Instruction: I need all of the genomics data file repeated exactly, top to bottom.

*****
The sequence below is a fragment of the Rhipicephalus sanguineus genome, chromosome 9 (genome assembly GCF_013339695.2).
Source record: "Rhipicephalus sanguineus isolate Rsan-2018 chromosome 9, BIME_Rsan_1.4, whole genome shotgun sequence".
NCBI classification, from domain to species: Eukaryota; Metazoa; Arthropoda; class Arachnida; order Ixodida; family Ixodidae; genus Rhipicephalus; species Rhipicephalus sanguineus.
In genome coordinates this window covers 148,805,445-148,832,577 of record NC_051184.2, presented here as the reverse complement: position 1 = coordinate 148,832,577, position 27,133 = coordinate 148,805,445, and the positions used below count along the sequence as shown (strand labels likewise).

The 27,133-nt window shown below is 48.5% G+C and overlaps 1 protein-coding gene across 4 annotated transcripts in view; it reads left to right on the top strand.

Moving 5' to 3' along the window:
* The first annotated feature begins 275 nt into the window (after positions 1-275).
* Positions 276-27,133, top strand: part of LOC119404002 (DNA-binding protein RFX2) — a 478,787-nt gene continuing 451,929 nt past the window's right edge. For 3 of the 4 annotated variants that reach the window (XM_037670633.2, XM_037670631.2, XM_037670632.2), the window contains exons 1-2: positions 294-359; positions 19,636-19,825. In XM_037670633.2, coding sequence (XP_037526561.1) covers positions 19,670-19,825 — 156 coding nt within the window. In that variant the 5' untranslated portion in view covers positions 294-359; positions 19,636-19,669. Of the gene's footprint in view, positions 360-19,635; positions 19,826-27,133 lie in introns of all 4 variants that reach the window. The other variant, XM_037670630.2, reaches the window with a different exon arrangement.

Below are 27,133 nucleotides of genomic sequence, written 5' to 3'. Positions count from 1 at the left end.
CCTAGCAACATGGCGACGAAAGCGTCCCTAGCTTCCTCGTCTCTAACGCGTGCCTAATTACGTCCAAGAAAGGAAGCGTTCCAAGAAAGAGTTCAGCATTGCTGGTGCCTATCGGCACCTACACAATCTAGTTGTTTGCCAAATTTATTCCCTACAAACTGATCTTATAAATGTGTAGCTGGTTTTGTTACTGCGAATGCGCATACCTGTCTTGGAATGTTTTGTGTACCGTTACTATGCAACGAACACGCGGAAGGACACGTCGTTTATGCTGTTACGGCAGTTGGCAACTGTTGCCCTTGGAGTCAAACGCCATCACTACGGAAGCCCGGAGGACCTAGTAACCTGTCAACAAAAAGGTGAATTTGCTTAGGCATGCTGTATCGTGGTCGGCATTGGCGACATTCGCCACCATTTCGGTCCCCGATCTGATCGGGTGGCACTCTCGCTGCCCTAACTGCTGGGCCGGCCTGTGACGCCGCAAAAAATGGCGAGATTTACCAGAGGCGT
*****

The sequence below is a fragment of the Rhipicephalus sanguineus genome, chromosome 9 (genome assembly GCF_013339695.2).
Source record: "Rhipicephalus sanguineus isolate Rsan-2018 chromosome 9, BIME_Rsan_1.4, whole genome shotgun sequence".
NCBI classification, from domain to species: Eukaryota; Metazoa; Arthropoda; class Arachnida; order Ixodida; family Ixodidae; genus Rhipicephalus; species Rhipicephalus sanguineus.
In genome coordinates this window covers 148,805,445-148,832,577 of record NC_051184.2, presented here as the reverse complement: position 1 = coordinate 148,832,577, position 27,133 = coordinate 148,805,445, and the positions used below count along the sequence as shown (strand labels likewise).

The 27,133-nt window shown below is 48.5% G+C and overlaps 1 protein-coding gene across 4 annotated transcripts in view; it reads left to right on the top strand.

Moving 5' to 3' along the window:
* The first annotated feature begins 275 nt into the window (after positions 1-275).
* Positions 276-27,133, top strand: part of LOC119404002 (DNA-binding protein RFX2) — a 478,787-nt gene continuing 451,929 nt past the window's right edge. For 3 of the 4 annotated variants that reach the window (XM_037670633.2, XM_037670631.2, XM_037670632.2), the window contains exons 1-2: positions 294-359; positions 19,636-19,825. In XM_037670633.2, coding sequence (XP_037526561.1) covers positions 19,670-19,825 — 156 coding nt within the window. In that variant the 5' untranslated portion in view covers positions 294-359; positions 19,636-19,669. Of the gene's footprint in view, positions 360-19,635; positions 19,826-27,133 lie in introns of all 4 variants that reach the window. The other variant, XM_037670630.2, reaches the window with a different exon arrangement.

Below are 27,133 nucleotides of genomic sequence, written 5' to 3'. Positions count from 1 at the left end.
CCTAGCAACATGGCGACGAAAGCGTCCCTAGCTTCCTCGTCTCTAACGCGTGCCTAATTACGTCCAAGAAAGGAAGCGTTCCAAGAAAGAGTTCAGCATTGCTGGTGCCTATCGGCACCTACACAATCTAGTTGTTTGCCAAATTTATTCCCTACAAACTGATCTTATAAATGTGTAGCTGGTTTTGTTACTGCGAATGCGCATACCTGTCTTGGAATGTTTTGTGTACCGTTACTATGCAACGAACACGCGGAAGGACACGTCGTTTATGCTGTTACGGCAGTTGGCAACTGTTGCCCTTGGAGTCAAACGCCATCACTACGGAAGCCCGGAGGACCTAGTAACCTGTCAACAAAAAGGTGAATTTGCTTAGGCATGCTGTATCGTGGTCGGCATTGGCGACATTCGCCACCATTTCGGTCCCCGATCTGATCGGGTGGCACTCTCGCTGCCCTAACTGCTGGGCCGGCCTGTGACGCCGCAAAAAATGGCGAGATTTACCAGAGGCGT